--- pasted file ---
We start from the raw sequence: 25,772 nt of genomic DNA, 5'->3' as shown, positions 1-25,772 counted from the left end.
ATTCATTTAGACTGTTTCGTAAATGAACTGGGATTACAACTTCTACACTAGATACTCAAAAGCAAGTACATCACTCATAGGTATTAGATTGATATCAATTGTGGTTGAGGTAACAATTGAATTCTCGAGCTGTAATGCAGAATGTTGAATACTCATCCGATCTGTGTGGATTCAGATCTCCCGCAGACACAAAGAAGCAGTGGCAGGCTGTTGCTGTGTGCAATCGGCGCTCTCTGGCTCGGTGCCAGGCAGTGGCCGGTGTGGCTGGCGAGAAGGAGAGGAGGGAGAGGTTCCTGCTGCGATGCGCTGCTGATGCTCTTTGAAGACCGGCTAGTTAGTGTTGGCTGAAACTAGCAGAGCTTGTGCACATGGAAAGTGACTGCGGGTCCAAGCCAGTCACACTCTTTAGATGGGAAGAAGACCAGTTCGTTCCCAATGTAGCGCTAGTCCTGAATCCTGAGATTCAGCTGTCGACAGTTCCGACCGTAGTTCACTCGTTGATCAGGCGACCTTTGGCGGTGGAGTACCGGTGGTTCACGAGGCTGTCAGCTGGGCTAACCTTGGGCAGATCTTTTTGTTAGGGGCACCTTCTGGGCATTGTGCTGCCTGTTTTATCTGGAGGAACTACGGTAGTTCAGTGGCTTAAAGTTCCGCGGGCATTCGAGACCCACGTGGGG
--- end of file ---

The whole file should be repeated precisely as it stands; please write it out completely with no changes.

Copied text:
We start from the raw sequence: 25,772 nt of genomic DNA, 5'->3' as shown, positions 1-25,772 counted from the left end.
ATTCATTTAGACTGTTTCGTAAATGAACTGGGATTACAACTTCTACACTAGATACTCAAAAGCAAGTACATCACTCATAGGTATTAGATTGATATCAATTGTGGTTGAGGTAACAATTGAATTCTCGAGCTGTAATGCAGAATGTTGAATACTCATCCGATCTGTGTGGATTCAGATCTCCCGCAGACACAAAGAAGCAGTGGCAGGCTGTTGCTGTGTGCAATCGGCGCTCTCTGGCTCGGTGCCAGGCAGTGGCCGGTGTGGCTGGCGAGAAGGAGAGGAGGGAGAGGTTCCTGCTGCGATGCGCTGCTGATGCTCTTTGAAGACCGGCTAGTTAGTGTTGGCTGAAACTAGCAGAGCTTGTGCACATGGAAAGTGACTGCGGGTCCAAGCCAGTCACACTCTTTAGATGGGAAGAAGACCAGTTCGTTCCCAATGTAGCGCTAGTCCTGAATCCTGAGATTCAGCTGTCGACAGTTCCGACCGTAGTTCACTCGTTGATCAGGCGACCTTTGGCGGTGGAGTACCGGTGGTTCACGAGGCTGTCAGCTGGGCTAACCTTGGGCAGATCTTTTTGTTAGGGGCACCTTCTGGGCATTGTGCTGCCTGTTTTATCTGGAGGAACTACGGTAGTTCAGTGGCTTAAAGTTCCGCGGGCATTCGAGACCCACGTGGGG